Dictionarium polygraphicum. Zaffer.

Dictionarium Polygraphicum:
Or, The Whole Body of Arts Regularly Digested.
Vol II.
London: Printed for C. Hitch and C. Davis in Pater-noster Row, and S. Austen in St. Paul's Church Yard. MDCCXXXV.
Zaffer; this is call'd in Latin Zaffira, which Merret tells us comes from Germany; it is taken by some for a preparation of an earth for tinging glass blue; others take it for a stone, and he himself for a secret, asserting that there are but few authors, who have made any mention of it, and no one that has told us what it is.

I shall here give you the sentiments of some authors, who speak of it, when the reader will see what authors are determined about it.

Cardan in his fifth book de subtilitate calls it a stone, his words are these; "there is another stone which colours glass blue, some call it zaffer."

Julius Scaliger, who has composed a treatise of glass, does not at all reprehend Cardan for calling it a stone. Cæsalpinus after Cardan, l. 2. c. 55. reckons it also amongst stones, thus he speaks of it: "there is another stone colouring glass blue, and if you add too much, it makes it black, they call zaffer; it inclines from an ash to a purple colour: it is heavy and brittle, and melts not of itself, but with glass runs like water."

Ferant. Imperatur, l.28. c. 8. says, that this stone is very like the load-stone and manganese; but the learned Agricola without doubt knew it not, for he makes no mention of it.

Anselmus Boetius of Boot, physician to the emperor Rodelphus II. who has giveq us a large history of all sorts of stones and jewels, has allotted no place to zaffer amongst those he mentions, altho' it be brought from Germany, according to the sentiment of Merret, who says zaffir is a compound, asserting it is neither earth nor stone, not mixing at all with water, nor breaking, as is easy to remark, by squeezing it between the fingers.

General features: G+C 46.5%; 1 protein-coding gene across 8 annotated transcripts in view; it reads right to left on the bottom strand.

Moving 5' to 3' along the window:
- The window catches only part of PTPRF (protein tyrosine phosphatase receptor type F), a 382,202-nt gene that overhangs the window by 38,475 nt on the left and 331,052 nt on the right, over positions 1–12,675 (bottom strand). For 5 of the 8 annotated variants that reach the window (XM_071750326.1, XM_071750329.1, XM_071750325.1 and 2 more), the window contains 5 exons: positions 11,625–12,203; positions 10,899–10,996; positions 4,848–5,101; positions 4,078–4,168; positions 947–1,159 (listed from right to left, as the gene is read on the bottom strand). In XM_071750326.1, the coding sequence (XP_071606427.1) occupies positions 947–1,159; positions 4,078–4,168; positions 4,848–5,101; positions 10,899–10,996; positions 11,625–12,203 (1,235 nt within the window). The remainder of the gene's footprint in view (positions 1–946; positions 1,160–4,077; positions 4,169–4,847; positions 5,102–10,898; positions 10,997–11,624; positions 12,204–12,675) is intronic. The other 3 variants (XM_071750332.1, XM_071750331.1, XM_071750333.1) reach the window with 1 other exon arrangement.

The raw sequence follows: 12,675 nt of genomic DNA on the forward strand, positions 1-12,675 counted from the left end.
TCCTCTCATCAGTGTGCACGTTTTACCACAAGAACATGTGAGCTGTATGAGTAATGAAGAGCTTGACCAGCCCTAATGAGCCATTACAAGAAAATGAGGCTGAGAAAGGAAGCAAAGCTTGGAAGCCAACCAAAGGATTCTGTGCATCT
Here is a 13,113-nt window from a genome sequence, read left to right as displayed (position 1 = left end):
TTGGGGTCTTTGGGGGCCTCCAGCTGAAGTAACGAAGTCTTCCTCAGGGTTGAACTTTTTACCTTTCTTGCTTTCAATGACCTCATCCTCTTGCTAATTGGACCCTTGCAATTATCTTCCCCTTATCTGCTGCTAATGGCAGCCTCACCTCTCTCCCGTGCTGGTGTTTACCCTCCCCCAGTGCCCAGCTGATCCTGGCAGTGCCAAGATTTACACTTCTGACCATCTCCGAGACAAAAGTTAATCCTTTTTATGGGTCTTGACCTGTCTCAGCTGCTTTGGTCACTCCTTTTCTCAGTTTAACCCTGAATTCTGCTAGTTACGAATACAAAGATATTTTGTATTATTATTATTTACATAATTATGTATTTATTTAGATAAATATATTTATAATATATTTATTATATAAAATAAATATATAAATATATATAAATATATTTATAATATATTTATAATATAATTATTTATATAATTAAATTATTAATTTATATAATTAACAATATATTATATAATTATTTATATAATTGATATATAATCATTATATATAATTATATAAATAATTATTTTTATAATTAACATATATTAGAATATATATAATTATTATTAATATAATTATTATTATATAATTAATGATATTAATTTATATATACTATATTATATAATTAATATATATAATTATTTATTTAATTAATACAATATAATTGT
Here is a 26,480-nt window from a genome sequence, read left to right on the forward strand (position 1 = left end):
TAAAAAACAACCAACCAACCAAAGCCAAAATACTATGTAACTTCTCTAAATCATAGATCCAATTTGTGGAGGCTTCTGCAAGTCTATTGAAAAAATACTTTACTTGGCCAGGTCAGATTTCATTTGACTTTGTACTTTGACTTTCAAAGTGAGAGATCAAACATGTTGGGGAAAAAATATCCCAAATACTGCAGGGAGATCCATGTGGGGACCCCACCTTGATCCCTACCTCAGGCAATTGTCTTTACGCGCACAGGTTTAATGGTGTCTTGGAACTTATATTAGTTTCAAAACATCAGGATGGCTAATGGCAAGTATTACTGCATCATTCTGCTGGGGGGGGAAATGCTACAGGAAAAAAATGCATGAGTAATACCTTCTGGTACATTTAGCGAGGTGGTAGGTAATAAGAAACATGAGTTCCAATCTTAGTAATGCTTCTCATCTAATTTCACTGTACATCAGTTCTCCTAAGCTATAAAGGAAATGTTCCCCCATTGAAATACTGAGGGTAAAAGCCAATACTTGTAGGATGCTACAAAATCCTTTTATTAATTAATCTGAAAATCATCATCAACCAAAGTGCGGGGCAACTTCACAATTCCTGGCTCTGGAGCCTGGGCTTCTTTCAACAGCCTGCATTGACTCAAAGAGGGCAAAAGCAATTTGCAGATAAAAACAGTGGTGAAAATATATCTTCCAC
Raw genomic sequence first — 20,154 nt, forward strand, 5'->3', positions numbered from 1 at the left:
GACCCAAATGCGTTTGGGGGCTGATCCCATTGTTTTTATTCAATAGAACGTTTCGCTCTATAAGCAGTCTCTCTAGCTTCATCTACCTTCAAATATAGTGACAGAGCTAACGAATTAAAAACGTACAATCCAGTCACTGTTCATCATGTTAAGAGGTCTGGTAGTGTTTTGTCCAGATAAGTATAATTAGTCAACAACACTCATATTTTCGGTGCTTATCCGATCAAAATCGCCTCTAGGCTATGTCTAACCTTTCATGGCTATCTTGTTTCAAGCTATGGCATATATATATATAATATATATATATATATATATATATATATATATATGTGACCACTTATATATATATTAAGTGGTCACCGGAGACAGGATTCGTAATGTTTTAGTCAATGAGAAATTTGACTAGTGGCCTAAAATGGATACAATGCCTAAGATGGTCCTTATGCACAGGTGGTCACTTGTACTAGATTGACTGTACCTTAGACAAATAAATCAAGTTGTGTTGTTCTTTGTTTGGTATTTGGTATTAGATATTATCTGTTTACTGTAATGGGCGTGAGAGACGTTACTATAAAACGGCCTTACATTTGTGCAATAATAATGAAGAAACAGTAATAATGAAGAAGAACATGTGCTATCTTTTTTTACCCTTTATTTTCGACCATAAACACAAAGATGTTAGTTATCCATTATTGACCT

That certainly, if it were either of these two, it would have been discovered by the diligence of those that have treated of it, being of so great use to thole who make glass, which makes that author say, that zaffer is a secret, whereof the composition was found out by a German; that if he might give his conjecture of it, he should think it made of copper and sand, and some proportion of lapis calaminaris; that the blue colour it gives, seems to be owing to the brass, as that of manganese to iron. That only minerals can tinge glass, and that no materials can be found for that purpose, except metalline ones.

Wherefore he concludes, that the matter which composes zaffer can only be either copper or brass.

The method of preparing Zaffer for tinging Glass.

The only preparation of zaffer, according to Merret, is to grind it into a very small powder, and searce it through a fine sieve.

But Neri gives us one, which makes the glass much finer, which is this:

Take zaffer, in the biggest pieces you can get, put it into earthen pans, and let it stand one day in the furnace, then put it into an iron ladle to be heated red-hot in the furnace; take it thence, and sprinkle it with strong vinegar; being cool'd, grind it fine on a marble-stone, after which wash it with warm water in earthen pans, letting the zaffer settle to the bottom, and decanting off the water gently: this will separate the foulness and impurity from the zaffer, which will remain at the bottom pure and clean; which must be dry'd and ground again, and then kept in vessels close stopp'd for use.

This will tinge glass much better than the first.

Pomet, in his general history of drugs, makes mention of a mineral brought from Surat in the East-Indies, of a bluish colour, or like a partridge's eye, which he calls zafer, safre, or sapher, to which he ascribes the same virtue of tinging glass blue.

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